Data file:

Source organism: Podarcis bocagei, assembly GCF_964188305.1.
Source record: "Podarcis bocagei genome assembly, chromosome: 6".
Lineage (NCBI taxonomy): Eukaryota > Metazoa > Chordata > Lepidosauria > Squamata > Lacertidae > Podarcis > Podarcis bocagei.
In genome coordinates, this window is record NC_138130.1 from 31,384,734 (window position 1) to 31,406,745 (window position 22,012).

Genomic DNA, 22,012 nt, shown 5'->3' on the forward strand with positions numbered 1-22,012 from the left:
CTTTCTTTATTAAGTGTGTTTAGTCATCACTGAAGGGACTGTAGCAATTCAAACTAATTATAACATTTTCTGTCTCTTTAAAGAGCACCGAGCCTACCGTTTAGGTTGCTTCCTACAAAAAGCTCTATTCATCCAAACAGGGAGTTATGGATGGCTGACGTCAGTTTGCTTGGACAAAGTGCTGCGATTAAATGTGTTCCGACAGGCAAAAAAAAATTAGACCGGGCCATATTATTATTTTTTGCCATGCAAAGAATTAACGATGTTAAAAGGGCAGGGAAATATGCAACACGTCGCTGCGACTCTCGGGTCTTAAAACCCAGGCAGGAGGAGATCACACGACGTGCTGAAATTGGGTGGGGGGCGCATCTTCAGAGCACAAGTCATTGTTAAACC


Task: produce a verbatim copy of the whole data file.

Source organism: Podarcis bocagei, assembly GCF_964188305.1.
Source record: "Podarcis bocagei genome assembly, chromosome: 6".
Lineage (NCBI taxonomy): Eukaryota > Metazoa > Chordata > Lepidosauria > Squamata > Lacertidae > Podarcis > Podarcis bocagei.
In genome coordinates, this window is record NC_138130.1 from 31,384,734 (window position 1) to 31,406,745 (window position 22,012).

Genomic DNA, 22,012 nt, shown 5'->3' on the forward strand with positions numbered 1-22,012 from the left:
CTTTCTTTATTAAGTGTGTTTAGTCATCACTGAAGGGACTGTAGCAATTCAAACTAATTATAACATTTTCTGTCTCTTTAAAGAGCACCGAGCCTACCGTTTAGGTTGCTTCCTACAAAAAGCTCTATTCATCCAAACAGGGAGTTATGGATGGCTGACGTCAGTTTGCTTGGACAAAGTGCTGCGATTAAATGTGTTCCGACAGGCAAAAAAAAATTAGACCGGGCCATATTATTATTTTTTGCCATGCAAAGAATTAACGATGTTAAAAGGGCAGGGAAATATGCAACACGTCGCTGCGACTCTCGGGTCTTAAAACCCAGGCAGGAGGAGATCACACGACGTGCTGAAATTGGGTGGGGGGCGCATCTTCAGAGCACAAGTCATTGTTAAACC